Luke 21:12 “But before all this, they will lay hands on you and persecute you. They will deliver you to synagogues and prisons, and you will be brought before kings and governors, and all on account of my name.
I have come to believe that imprisonments and persecutions are not unusual experiences for God’s children. Joseph was unjustly imprisoned, Daniel found himself joining the Lions’ Club against his will, and Paul wrote some of his most powerful letters from prison. Church history is replete with men and women who sincerely loved the Lord yet were tortured, persecuted, or jailed because of their commitment to Christ.
-Jim Bakker in Prosperity and the Coming Apocalypse
The Assemblies of God now have one less church. Iranian security forces have closed down Jannat Abad Church in Tehran and one hundred members are without a facility in which to meet. It is all part of a wider crackdown. The Iranian Evangelical Christians explained they have been meeting in that building for 15 years. There have been two services a week, prayer meetings and Bible studies conducted in that church building.
The order came from Iran’s Revolutionary Guard’s Intelligence branch. A human rights group in Tehran said that it was part of a government “drive to close Christian churches,” and it “is an assault on free religious practice, in violation of Iran’s international commitments, and a sign of growing religious intolerance within the Iranian government,” added Hadi Ghaemi, spokesperson of the International Campaign for Human Rights. Over 20 Christians are also known to be imprisoned in Iran, because they profess Jesus as Lord.
There are only three remaining Farsi speaking churches in Tehran including the Assemblies of God Central Church, Emmanuel Protestant Church and St. Peter’s Evangelical Church. As the churches are being closed, more secret home groups spring up and the underground churches are growing.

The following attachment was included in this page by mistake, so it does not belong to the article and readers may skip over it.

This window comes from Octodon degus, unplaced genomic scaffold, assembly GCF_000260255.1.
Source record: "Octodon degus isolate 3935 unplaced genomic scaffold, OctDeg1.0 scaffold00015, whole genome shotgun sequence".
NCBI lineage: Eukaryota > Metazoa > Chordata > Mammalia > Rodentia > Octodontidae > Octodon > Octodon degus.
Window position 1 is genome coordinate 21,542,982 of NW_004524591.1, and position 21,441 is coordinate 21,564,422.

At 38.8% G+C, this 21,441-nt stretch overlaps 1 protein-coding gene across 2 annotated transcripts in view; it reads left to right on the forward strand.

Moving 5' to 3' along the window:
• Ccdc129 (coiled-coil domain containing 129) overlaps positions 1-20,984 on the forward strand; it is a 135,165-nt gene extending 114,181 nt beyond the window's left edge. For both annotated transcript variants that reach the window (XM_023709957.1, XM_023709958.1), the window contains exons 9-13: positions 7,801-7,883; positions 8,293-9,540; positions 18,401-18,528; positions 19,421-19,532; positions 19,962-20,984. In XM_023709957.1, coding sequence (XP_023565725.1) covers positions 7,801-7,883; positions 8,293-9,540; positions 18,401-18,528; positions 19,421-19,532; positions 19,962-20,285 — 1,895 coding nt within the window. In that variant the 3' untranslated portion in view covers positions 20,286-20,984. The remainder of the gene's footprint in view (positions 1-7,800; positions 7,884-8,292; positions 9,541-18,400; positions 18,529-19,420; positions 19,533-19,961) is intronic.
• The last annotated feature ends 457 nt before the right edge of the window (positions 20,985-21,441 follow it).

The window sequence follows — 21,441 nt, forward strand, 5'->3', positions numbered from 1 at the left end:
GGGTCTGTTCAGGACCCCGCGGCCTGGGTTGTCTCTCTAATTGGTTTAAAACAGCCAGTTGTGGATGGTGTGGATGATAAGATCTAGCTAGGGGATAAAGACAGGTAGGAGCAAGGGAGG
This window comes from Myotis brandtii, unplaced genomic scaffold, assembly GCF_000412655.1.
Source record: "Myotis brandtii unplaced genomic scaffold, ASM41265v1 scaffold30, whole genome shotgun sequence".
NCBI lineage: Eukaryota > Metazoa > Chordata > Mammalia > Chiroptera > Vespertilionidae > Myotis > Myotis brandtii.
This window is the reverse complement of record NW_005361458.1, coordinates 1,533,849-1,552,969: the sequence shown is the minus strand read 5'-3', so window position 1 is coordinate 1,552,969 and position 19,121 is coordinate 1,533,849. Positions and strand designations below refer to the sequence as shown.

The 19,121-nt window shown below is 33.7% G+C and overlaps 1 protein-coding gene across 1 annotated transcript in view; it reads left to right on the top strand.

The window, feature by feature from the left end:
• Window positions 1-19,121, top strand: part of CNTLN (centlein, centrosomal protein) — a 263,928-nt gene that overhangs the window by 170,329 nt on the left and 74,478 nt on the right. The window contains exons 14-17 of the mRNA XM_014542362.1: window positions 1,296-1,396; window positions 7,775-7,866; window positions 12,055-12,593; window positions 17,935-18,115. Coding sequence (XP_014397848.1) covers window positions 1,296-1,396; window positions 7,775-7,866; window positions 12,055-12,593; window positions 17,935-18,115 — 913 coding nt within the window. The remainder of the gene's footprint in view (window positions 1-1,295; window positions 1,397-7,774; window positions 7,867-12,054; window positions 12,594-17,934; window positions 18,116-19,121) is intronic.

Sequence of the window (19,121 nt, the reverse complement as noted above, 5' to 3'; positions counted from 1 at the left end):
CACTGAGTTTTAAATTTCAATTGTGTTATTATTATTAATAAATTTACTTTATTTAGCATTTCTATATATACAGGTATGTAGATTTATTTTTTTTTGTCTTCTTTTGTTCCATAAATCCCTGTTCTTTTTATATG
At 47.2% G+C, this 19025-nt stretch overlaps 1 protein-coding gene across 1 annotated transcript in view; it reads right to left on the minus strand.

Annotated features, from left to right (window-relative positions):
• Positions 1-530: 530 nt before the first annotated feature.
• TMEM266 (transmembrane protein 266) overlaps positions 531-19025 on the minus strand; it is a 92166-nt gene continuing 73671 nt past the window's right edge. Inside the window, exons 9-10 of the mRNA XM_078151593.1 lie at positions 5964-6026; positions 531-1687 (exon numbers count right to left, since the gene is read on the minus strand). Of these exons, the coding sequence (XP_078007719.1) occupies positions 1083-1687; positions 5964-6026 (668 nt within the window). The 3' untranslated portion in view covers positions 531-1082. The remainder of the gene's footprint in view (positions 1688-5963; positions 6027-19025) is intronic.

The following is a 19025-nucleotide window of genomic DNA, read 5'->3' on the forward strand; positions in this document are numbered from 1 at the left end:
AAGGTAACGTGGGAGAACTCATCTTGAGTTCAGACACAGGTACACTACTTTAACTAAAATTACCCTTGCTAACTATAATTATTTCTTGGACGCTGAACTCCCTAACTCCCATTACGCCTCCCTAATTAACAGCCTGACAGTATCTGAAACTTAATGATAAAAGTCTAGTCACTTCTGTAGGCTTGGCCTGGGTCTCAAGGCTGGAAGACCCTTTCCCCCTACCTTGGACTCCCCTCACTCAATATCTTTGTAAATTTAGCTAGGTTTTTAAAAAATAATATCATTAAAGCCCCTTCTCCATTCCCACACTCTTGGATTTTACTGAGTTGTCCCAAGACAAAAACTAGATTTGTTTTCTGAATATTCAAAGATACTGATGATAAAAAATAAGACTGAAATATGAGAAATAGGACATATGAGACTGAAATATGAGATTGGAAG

Authorities have shut down several other established churches outside of Tehran. The Assembly of God church in the southern city of Ahvaz was forced to close its doors just before this past Christmas.
Yousef Nadarkhani is in prison facing a death penalty on charges of “apostasy” (abandoning Islam.) He is part of the Iranian Home Church movement and has been continuously prayed for since his incarceration in October of 2009.
When confronted by these facts, Iran has denied wrongdoing saying it upholds Islamic values. Christian groups report there may be at least 100,000 evangelical Christians in Iran, despite the reported crackdown. Iranian church leader Mansour Borji said it will be difficult, if not impossible for Iranian authorities to stamp out Christianity in the Islamic nation.
Borji quoted the late Assemblies of God Pastor Mehdi Dibaj as saying “Christianity is like a ball, the harder it hits the ground, the higher it goes into the air. Similarly, the more intense the pressures on the church are in these years, the more it grows.” Dibaj was sentenced to death and executed because he converting from Islam to Christianity in 1994. At his trial Dibaj reportedly declared: “I am not only satisfied to be in prison for the honor of His Holy Name, but am ready to give my life for the sake of Jesus my Lord.”